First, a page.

Indigenous Peoples' Day

October 12, 2020

Indigenous Peoples' Day

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By Chris Booker,

Originally published in Ohio State News.

Indigenous Peoples’ Day honored at Ohio State

The day promotes the visibility of Native peoples

 

A conversation and a history lesson are some of the ways The Ohio State University is recognizing Indigenous Peoples’ Day on Monday, Oct. 12.

The holiday is celebrated on the second Monday of October in the United States in place of, or along with, Columbus Day, depending on the state or municipality. The observance is a way to honor the past, present and future of Native peoples throughout the country and acknowledges the negative impact of colonialism on Indigenous communities.

“I think it’s a really important moment for us to reconsider the narrative that has been taught in many public schools and across the U.S. – this idea of Christopher Columbus discovering America when the fact is that he didn’t really discover anything because there were hundreds and hundreds of Native nations that were already here,” said Melissa Beard Jacob, intercultural specialist for Native American and Indigenous students.

The day also promotes the visibility of Native peoples rather than treating their communities as a curiosity or a vanishing culture. It connects Indigenous peoples in the U.S. to other Native peoples around the world. 

“I think it’s also nice to recognize the Native students on campus. It’s a great time to give them some visibility and give them a chance to really represent their community – their stories, their histories and to kind of give them the spotlight,” Jacob said.

Berkeley, California, was the first city in the U.S. to recognize Indigenous Peoples’ Day in 1992. Currently in Ohio, Columbus, Cincinnati and Cleveland also recognize Indigenous Peoples’ Day.

Jacob will join Daniel Rivers, associate professor in the Department of History, on Monday for a virtual conversation about Indigenous Peoples’ Day. Jacob is an enrolled member of the Sault Ste. Marie Tribe of Chippewa Indians. Rivers is a citizen of the Choctaw nation of Oklahoma and is Chickasaw by descendance.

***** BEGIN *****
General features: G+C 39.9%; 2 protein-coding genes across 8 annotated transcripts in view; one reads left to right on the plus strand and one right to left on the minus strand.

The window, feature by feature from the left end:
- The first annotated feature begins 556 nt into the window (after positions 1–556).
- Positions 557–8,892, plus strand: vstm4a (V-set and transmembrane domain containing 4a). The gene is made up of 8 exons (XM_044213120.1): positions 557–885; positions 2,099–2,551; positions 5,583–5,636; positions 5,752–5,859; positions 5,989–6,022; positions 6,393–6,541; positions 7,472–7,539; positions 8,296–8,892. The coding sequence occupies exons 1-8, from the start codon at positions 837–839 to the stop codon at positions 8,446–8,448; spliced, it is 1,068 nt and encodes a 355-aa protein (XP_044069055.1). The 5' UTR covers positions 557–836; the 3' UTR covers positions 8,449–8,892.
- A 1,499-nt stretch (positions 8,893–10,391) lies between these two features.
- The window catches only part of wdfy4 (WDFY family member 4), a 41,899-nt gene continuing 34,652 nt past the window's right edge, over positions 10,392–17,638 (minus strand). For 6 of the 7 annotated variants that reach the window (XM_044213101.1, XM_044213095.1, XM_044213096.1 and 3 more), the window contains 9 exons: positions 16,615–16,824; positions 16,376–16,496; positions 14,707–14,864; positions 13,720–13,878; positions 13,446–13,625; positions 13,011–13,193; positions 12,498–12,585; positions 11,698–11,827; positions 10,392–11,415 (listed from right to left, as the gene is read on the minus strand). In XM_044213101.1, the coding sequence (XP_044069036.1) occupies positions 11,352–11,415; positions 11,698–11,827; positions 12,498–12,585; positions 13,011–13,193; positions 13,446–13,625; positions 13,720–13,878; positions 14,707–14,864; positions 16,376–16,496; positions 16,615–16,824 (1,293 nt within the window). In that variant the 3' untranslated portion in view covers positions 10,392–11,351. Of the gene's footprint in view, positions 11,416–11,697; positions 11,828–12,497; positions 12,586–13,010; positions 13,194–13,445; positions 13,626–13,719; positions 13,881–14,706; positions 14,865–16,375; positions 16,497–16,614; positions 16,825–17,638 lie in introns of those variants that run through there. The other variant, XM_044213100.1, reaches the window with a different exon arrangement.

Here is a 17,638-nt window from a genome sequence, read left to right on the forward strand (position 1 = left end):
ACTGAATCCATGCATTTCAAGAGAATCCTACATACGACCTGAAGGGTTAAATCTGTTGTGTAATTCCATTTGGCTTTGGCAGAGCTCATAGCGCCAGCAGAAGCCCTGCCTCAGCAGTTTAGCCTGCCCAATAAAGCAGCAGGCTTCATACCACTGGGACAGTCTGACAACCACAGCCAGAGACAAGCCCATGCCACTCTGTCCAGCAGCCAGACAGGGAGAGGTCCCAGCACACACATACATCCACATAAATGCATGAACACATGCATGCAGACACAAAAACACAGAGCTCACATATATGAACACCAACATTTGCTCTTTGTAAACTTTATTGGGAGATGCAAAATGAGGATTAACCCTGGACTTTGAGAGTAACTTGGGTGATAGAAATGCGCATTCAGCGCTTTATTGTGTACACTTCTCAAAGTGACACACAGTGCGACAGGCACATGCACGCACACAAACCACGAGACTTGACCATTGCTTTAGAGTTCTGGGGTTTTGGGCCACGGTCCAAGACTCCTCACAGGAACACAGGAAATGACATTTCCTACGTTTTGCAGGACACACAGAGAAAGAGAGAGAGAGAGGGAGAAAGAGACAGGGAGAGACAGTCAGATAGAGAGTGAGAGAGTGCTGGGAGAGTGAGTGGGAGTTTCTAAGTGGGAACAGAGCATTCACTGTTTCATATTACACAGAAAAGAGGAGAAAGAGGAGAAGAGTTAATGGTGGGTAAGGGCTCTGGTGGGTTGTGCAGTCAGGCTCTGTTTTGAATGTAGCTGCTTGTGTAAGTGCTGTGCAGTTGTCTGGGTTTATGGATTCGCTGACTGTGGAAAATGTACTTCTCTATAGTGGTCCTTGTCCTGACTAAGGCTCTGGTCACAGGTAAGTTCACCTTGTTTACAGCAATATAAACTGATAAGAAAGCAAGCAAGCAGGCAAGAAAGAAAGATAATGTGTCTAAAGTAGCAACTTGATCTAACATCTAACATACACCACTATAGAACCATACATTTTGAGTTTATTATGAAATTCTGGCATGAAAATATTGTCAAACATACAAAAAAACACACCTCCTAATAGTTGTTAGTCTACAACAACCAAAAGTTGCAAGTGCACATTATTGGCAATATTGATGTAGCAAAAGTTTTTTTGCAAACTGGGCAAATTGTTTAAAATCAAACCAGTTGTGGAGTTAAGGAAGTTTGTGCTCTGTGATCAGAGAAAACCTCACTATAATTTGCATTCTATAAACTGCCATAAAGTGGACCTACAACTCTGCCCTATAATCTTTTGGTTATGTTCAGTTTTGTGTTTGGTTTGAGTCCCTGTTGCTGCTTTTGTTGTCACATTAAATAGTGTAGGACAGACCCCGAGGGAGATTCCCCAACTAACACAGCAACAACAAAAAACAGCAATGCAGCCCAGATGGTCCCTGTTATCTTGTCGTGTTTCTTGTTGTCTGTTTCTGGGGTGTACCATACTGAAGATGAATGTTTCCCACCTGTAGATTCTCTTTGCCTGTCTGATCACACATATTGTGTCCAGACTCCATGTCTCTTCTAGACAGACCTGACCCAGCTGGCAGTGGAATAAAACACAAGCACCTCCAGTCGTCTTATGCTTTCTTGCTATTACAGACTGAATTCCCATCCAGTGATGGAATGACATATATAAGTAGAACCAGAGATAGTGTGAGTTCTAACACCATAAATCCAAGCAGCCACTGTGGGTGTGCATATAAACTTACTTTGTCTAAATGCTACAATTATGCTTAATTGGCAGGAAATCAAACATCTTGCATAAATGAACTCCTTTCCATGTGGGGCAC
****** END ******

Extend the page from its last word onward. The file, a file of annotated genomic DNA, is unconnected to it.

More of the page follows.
“I think it will be great because both of us come to Ohio State as Indigenous people and we’ll be bringing our perspective. I think Daniel is going to bring some really great historical knowledge to the conversation,” Jacob said. “For me, it’s really important to highlight some of the student activism that’s happening on campus and to provide ways for folks to support Native students, for those wanting to get involved and support the community.”

The Student Life Multicultural Center is one place to find opportunities to connect with the Ohio State Native and Indigenous community. Ohio State’s American Indian Studies program also plays a vital role through scholarship and collaborative engagement with the Newark Earthworks Center in Newark. The center contains the largest contiguous earthworks of the Hopewell peoples.

Indigenous Peoples’ Day also offers an opportunity to reflect on the historical foundation of the university. Ohio State occupies the ancestral and contemporary lands of the Shawnee, Potawatomi, Delaware, Miami, Peoria, Seneca, Wyandotte, Ojibwe and Cherokee peoples.

“I think it’s important that we acknowledge it since we’re a land-grant institution, and the fact that a lot of folks don’t realize that land-grant universities came from the displacement of Native tribes,” Jacob said. “So, I think it’s really important for the university, just to acknowledge that history. Obviously, Ohio State and education is a wonderful thing, but [we should] just recognize the detriment that played in terms of taking land from Native nations.”

 

Read the Byrd Center Diversity and Inclusion Statement here.